In the commission's eight-plus hours of discussion over two meetings, several other key issues with the general plan update remain unresolved.

Fire safety

One point that became clear during the meetings was that the Menlo Park Fire Protection District is angry that the city is not considering adopting development-impact fees for the fire district.

The fees would be paid by developers based on the floor area of new development. The money would go to the fire district to expand its facilities and equipment to provide services to the new development and the additional workers and residents.

The Belle Haven fire station, Fire Chief Harold Schapelhouman said, needs to be expanded. That station is only 21 years old, and the district doesn't want to rebuild it.

That said, Chief Schapelhouman added: "We're addressing the growth. We're addressing what's in front of us. We're addressing millions of more square feet and thousands of new people. And then we read in the plan that any impacts to the fire station are less than significant. Really? Seriously?" he asked the commission incredulously.

"We're not looking for problems anywhere, we just want to have responsible and prudent growth in the community."

Water conservation

If the proposed zoning changes go through and the land gets built out to the maximum of what's allowed, and a multi-year drought happens, Menlo Park could find itself facing a considerable water shortfall, said Azalea Mitch, senior civil engineer.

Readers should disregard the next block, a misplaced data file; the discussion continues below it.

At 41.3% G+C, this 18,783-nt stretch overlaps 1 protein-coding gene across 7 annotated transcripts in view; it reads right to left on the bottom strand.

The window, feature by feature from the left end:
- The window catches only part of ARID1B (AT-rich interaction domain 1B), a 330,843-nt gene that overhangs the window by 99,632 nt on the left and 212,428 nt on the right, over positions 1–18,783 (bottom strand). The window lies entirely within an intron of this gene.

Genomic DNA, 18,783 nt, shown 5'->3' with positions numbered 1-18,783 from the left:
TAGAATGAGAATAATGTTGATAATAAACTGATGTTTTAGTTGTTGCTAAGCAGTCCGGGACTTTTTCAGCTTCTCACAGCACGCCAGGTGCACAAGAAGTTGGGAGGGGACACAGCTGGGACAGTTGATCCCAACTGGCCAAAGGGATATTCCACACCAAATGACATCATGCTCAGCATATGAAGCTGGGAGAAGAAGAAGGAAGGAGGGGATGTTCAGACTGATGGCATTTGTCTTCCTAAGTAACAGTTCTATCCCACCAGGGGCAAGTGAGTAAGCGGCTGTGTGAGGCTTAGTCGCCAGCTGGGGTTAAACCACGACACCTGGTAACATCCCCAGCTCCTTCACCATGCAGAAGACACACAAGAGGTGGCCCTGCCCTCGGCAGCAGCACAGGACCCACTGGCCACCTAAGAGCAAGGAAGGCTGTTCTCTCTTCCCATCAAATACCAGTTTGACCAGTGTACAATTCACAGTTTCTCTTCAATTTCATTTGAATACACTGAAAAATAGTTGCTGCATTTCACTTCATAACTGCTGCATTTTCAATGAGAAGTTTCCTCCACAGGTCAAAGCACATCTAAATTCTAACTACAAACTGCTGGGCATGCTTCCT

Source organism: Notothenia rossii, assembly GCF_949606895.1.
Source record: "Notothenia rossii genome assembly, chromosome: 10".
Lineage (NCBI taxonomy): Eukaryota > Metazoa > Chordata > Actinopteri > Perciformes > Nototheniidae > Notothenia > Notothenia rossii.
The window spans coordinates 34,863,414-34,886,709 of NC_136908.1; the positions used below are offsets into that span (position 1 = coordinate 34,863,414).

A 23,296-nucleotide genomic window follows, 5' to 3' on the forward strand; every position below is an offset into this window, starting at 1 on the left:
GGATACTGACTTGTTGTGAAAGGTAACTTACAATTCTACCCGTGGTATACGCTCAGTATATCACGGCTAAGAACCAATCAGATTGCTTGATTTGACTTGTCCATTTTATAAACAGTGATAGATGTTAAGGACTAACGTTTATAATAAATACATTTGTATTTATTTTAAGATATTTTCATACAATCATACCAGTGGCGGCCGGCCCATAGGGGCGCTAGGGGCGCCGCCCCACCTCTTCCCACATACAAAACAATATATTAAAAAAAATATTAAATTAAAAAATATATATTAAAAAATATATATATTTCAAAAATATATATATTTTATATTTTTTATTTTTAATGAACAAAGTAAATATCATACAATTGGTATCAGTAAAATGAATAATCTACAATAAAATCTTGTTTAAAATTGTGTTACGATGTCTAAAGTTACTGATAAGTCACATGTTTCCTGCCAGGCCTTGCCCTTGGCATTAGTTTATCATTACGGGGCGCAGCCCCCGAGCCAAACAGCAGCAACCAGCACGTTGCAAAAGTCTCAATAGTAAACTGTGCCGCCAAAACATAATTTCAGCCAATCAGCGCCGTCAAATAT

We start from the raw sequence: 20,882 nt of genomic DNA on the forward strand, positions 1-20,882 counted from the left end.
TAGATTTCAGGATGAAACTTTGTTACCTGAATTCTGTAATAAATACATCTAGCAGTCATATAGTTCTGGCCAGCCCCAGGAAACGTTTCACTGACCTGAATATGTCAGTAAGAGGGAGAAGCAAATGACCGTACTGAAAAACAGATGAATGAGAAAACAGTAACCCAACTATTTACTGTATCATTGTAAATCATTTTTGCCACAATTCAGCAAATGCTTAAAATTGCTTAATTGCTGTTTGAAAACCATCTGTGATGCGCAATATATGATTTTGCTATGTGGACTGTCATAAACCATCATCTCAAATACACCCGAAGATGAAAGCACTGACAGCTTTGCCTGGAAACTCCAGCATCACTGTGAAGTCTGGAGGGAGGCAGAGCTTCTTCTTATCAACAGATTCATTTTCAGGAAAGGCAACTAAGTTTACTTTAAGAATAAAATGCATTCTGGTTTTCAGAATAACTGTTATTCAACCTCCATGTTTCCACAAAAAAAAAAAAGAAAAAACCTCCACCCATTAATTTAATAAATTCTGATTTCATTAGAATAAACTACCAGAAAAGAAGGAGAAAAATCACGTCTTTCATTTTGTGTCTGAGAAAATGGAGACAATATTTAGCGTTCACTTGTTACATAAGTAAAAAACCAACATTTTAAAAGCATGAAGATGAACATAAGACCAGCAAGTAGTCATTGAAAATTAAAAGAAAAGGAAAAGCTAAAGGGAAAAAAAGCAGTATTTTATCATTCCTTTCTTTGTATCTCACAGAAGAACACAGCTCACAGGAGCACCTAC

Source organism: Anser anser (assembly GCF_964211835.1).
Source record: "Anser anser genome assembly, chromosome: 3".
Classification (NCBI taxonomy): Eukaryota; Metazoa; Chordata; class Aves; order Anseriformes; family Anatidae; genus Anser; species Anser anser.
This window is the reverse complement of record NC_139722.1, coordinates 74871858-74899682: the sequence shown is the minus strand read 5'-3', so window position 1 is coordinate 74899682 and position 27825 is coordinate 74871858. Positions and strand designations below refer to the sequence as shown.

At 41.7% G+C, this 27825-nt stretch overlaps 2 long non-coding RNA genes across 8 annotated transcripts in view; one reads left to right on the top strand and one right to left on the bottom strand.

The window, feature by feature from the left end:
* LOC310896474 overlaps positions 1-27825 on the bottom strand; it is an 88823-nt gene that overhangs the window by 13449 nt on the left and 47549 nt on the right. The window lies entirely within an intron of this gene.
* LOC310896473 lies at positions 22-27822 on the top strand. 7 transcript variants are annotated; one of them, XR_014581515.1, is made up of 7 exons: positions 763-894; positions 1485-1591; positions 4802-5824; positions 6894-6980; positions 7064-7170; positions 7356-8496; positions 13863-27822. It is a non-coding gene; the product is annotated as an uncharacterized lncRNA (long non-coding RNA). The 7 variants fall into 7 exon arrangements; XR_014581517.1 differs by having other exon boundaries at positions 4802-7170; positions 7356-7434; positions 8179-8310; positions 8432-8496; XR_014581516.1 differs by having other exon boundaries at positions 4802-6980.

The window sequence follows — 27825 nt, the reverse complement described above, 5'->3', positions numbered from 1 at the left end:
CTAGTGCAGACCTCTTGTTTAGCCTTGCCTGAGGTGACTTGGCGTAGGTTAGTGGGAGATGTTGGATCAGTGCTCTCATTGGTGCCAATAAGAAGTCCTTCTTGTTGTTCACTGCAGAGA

To improve water efficiency, one proposed general plan change would require new buildings 250,000 square feet or larger to have their own water recycling system.

Richard Truempler, vice president of real estate development at the Sobrato Organization, asked the commission to waive the requirement, and instead require residential developments over 250,000 square feet to install the necessary plumbing to connect to a recycled water network, if and when it becomes available. The Sobrato Organization owns property that is slated to be rezoned to allow residential/mixed-use development.

According to Ms. Mitch, getting a network to distribute recycled water in that area is a long-term project and could require cooperation with Palo Alto or Redwood City.

Affordable housing

Mr. Truempler also asked that the city allow developers to construct affordable, or "below market rate," housing in a building that is separate from, but perhaps adjacent to, market-rate housing. Opinions varied on the subject.

Maya Perkins, a Menlo Park resident, said she wanted the housing designed so that tenants from different income brackets are integrated into the same building.

"I think for people to have a healthy, culturally diverse experience, (they) need to live all together and not have some families go into the poor building and some families go into the market-rate building," she said.

Lily Gray of MidPen Housing said that in her experience, it's been easiest to get housing units built when developers have flexibility in where they build affordable units and what category of below-market-rate housing are built (for instance, for tenants who are low income, very low income, or extremely low income).

Corporate housing

Several commissioners asked why, in the final draft of the general plan update, the new zoning category of "corporate housing," appeared on the map by Facebook only.